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Farang, insult or not?


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#11 Bangkoktraveler

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Posted 06 February 2007 - 22:24

I don't like it when it is used repetitively. After a while, it gets on your nerves. And of course I don't like it when the conversation begins "Farang, he stupid!"...
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#12 was_usvirgin

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Posted 06 February 2007 - 23:17

Quote

And of course I don't like it when the conversation begins "Farang, he stupid!"...

Hmm...do you think there might just be a little bit of truth to that?  

This might well be an isolated case.  :smirk:

#13 Pescator

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Posted 07 February 2007 - 07:42

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Farang is also derogatory/belittling when it's used to refer to you in the third person when Thais are discussing you in your company

Definitely, however I doubt that they will be using that term in your company once they realize you speak thai  :)

They are not necessarily too respectful either when discussing other thai people who are not present. Ee - fill in the blank -, man etc...

Quote

If they didn`t have the word Farang, which word would they use to refer specifically to a caucasian foreigner?


I still haven`t seen a suitable alternative to this word  :smirk:

Khon Tang Chaat Maa Jaak ??? I don`t think so.


cheers
hn


#14 khunsanuk

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Posted 07 February 2007 - 08:22

Hi,

"They are not necessarily too respectful either when discussing other thai people who are not present. Ee - fill in the blank -, man etc..."

Right. My wife pretty much always uses 'man' when she is talking about other people. These could be random people seen on the street or TV, friends, students, customers, family, you name it.
(Don't think she has ever used it when talking to me about my friends though... )

I do not think it is meant disrespectful, just a matter of speech.

Funnily enough, she does not like people using 'koo' and 'mung' at all. One of her fellow teachers does this and my wife is always telling me how inappropriate she finds this.

Sanuk!


#15 jitagawn

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Posted 07 February 2007 - 15:31

Ks
Your wife appears most polite in her manner of speach. :thumbup:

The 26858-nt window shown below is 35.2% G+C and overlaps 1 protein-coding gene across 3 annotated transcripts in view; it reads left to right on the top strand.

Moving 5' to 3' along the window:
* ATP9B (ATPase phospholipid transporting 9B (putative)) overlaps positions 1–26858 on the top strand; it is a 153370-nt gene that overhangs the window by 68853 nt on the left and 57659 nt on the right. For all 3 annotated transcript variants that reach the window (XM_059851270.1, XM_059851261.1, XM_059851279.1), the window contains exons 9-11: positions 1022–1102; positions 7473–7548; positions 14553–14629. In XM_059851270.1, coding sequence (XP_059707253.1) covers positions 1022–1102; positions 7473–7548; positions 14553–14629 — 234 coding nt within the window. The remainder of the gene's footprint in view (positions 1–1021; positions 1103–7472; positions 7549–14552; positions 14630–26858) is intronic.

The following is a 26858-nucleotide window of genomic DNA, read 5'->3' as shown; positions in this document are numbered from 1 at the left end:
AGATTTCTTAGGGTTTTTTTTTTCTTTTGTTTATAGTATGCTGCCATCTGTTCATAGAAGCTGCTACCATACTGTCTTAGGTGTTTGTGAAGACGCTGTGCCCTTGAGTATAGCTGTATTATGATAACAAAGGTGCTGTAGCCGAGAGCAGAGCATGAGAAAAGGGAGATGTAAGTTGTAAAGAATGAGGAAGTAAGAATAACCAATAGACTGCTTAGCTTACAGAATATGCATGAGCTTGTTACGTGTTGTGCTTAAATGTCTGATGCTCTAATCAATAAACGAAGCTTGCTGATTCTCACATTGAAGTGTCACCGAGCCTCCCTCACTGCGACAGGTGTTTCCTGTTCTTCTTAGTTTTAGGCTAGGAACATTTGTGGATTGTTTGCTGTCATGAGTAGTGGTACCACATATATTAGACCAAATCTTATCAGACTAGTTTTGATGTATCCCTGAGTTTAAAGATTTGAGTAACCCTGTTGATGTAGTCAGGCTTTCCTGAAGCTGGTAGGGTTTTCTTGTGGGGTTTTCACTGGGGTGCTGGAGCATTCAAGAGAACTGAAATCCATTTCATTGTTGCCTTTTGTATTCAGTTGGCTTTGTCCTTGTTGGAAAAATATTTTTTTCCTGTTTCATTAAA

#16 Pescator

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Posted 07 February 2007 - 17:44

Hi KS,

Yes, thais can get away with lotsa stuff foreigners will be reprimanded for :)

Recall an episode when my son was misbehaving and I made reference to him by using the pronoun Man.

Big Faux Pas on my side, I had a long lecture as to why I shouldn`t be using that word by the thai people I was talking to.
Riiiight.

The Farang Politeness Police struck again.

cheers
hn





#17 khunsanuk

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Posted 08 February 2007 - 01:42

Hi,

"Your wife appears most polite in her manner of speach."

As you have just shown by presenting an insult as a compliment, the meaning of words is not necessarily the same as the intent behind them.

So, what is worse using a derogatory word without the intent to insult, or using nice polite words with the intent to insult?

Sanuk!


#18 preahko

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Posted 12 February 2007 - 14:11

Quote

Quote

Farang is also derogatory/belittling when it's used to refer to you in the third person when Thais are discussing you in your company

Definitely, however I doubt that they will be using that term in your company once they realize you speak thai  :)

They are not necessarily too respectful either when discussing other thai people who are not present. Ee - fill in the blank -, man etc...

Quote

If they didn`t have the word Farang, which word would they use to refer specifically to a caucasian foreigner?


I still haven`t seen a suitable alternative to this word  :smirk:

Khon Tang Chaat Maa Jaak ??? I don`t think so.


cheers
hn

In Laos they only use "farang" when they're trying to sound Thai...most of the time they use the perfectly respectable alternative, "khon khao," which is "white person," and I've never heard it used in the slightest derogatory way.  But then again, heheh, Laos aren't Thais...

preahko

#19 Old Hippie

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Posted 12 February 2007 - 19:42

Thought they used "Mak-see-da" a lot as well...? More of an Issaarn thing?
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#20 cavanami

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Posted 13 February 2007 - 01:25

Now reading an old book (1985) about the life of Jim Thompson.
They mention the use of the word, farang, as coming into use when the French were still in the area and the word was used to denote a French person and later on, westerns.

I do not see any insult in Thais using this word.
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